Tag Archives: Otaraoa Road

Flood!

001It rained yesterday. A lot. We are accustomed to heavy rain here and are blessed with very free draining soils. The dogs hate the rain and won’t go out until it is near emergency time for them. But the rain, it continued. Mark lost track of the rain gauge around 200ml during the day.
002OLYMPUS DIGITAL CAMERADown in our park is the lowest area of our property but over the years, we had eliminated flooding with a weir, flood channel and stop banks. Until yesterday. That is what we refer to as the high bridge in the very centre behind the magnolia – featured often in photographs. It is a low grade phone camera image because I was not going to risk my new camera in the torrential rain. The water is flowing right over the bridge.

004

OLYMPUS DIGITAL CAMERAIn fact the better part of park was flooded and resembled a raging torrent. It is usually such a quiet little stream that flows through. Half of it is channelled through the garden as here, and half is diverted down the separate flood channel. It all became one yesterday.

006When we made our way out to the road, we saw why our park was flooding. This is the corner where the stream enters our property.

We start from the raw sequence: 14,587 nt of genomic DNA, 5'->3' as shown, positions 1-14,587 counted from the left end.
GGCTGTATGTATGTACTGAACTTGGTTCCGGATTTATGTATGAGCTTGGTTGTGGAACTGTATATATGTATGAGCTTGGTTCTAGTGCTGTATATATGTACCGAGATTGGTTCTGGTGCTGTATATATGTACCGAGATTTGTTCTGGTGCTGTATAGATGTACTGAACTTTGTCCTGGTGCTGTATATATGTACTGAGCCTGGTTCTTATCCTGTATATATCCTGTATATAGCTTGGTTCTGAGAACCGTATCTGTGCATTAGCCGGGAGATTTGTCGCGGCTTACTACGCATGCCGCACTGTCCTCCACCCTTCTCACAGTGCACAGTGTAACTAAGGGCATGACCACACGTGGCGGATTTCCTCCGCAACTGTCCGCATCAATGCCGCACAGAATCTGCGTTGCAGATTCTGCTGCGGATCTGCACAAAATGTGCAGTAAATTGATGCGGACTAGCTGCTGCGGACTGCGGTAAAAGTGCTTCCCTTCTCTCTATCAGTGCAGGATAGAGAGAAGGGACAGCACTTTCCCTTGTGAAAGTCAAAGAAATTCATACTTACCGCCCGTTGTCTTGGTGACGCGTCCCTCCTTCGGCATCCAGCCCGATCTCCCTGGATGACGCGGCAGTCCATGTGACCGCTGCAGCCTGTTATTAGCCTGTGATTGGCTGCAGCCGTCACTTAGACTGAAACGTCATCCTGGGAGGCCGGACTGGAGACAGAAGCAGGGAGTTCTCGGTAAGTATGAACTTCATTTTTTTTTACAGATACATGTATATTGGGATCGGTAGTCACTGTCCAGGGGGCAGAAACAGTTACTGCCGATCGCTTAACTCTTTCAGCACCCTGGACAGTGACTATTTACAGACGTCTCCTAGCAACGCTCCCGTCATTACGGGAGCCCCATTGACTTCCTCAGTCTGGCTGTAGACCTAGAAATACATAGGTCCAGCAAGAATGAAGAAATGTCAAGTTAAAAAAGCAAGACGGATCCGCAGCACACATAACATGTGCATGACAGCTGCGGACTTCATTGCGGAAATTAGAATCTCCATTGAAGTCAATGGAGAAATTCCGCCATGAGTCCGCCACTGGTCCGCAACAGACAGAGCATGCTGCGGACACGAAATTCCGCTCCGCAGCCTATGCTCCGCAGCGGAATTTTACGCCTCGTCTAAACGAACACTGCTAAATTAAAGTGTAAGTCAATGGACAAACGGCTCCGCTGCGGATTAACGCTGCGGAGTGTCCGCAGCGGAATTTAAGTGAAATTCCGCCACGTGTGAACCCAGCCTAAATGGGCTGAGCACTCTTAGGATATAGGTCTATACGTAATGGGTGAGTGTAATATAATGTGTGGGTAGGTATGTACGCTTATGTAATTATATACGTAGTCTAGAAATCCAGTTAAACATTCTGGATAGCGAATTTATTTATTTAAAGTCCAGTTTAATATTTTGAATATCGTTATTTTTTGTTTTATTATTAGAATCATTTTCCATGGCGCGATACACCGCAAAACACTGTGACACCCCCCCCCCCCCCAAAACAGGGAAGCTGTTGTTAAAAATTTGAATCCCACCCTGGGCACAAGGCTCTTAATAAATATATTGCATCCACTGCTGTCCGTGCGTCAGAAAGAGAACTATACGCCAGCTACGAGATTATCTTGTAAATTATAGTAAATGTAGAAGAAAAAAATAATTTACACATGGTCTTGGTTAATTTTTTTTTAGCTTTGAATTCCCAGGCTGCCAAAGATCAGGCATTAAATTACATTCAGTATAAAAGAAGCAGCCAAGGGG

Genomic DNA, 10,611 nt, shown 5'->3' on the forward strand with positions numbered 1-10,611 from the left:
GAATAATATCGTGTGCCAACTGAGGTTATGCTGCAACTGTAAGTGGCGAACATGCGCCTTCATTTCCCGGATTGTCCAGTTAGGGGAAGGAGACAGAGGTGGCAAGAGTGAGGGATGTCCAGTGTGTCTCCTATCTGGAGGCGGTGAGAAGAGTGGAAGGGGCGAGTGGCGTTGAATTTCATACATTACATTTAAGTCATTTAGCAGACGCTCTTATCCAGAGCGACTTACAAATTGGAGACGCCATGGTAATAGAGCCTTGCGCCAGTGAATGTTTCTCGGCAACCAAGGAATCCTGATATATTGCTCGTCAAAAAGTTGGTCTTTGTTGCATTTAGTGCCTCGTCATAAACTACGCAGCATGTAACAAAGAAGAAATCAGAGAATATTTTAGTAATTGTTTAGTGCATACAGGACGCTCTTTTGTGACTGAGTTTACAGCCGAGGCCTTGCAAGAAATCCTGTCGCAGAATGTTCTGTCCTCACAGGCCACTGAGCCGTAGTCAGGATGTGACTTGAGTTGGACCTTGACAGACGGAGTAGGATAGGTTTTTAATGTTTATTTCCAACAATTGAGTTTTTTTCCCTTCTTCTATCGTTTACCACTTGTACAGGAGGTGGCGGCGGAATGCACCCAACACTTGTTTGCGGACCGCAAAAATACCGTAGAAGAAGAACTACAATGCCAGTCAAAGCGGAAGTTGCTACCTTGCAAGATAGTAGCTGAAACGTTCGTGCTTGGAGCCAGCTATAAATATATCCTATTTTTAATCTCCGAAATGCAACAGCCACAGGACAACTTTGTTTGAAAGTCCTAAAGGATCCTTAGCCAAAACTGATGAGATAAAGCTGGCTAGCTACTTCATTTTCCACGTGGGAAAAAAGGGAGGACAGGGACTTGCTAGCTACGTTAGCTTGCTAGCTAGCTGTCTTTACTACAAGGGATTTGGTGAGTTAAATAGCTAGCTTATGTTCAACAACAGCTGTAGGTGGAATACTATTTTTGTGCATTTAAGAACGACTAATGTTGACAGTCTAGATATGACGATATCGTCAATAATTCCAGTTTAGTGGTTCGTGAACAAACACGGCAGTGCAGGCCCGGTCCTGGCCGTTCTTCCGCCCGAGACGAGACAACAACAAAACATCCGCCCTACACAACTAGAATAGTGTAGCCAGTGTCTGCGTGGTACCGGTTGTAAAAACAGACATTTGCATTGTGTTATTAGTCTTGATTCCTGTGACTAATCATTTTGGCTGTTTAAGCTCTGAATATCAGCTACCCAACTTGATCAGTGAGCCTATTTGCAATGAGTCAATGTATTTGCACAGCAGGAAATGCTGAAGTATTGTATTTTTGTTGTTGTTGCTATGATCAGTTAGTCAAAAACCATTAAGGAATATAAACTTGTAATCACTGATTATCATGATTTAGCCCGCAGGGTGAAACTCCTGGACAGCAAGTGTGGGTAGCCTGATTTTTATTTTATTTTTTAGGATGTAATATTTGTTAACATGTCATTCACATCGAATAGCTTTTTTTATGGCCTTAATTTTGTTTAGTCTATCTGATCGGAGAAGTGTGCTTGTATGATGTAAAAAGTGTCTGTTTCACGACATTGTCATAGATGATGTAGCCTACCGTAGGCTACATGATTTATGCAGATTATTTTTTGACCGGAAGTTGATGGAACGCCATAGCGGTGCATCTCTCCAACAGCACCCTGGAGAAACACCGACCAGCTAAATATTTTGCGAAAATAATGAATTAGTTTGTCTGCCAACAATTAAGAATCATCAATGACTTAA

006 (2)And the scene to the right of the intersection which is also our place.
007 (2)But nothing must stop the petrochemical traffic (though we notice it has stopped today so the road damage must be a concern). This massive LNG tanker ploughed blindly through without checking that there was still road beneath, which was a bit of a surprise to us.
008The ute that tried it next was not so lucky. He hit the water too fast and stalled. Fortunately help was to hand for towing him out because the water was flowing through his vehicle and the current could well have swept it away.
016There is a lesson on negotiating flood waters, even in the big 4 wheel drive offroad vehicles much favoured today. We noticed a Jeep Cherokee in our carpark, but didn’t find out until later in the day that it too had stalled in the water. The occupants had to escape through a window because the water was up the doors. It was towed to the closest safe place, which was ours. We joked about claiming salvage rights over it but he arrived today to try and start it. It didn’t. Start, I mean, so it is still parked there.
003The shocker was this car. It is just around the corner to the right, out of view to those of us on the other road. The occupants were our elderly neighbours who had to be rescued out of the car window. They were very shocked, but not otherwise injured. With hindsight, we worry how close they came to drowning and none of us on the other road would even have known they were there, a few metres out of sight.
021This morning, the waters were receding. It is messy but we have not yet found any major damage on our place. Others have not been as lucky. It is perhaps a timely warning about the power of Nature and the increasing frequency of what are referred to as “extreme weather events. And always live in a house on a hill, not on a flood plain.
027Where Mark and dogs are standing was half a metre under water at this time yesterday.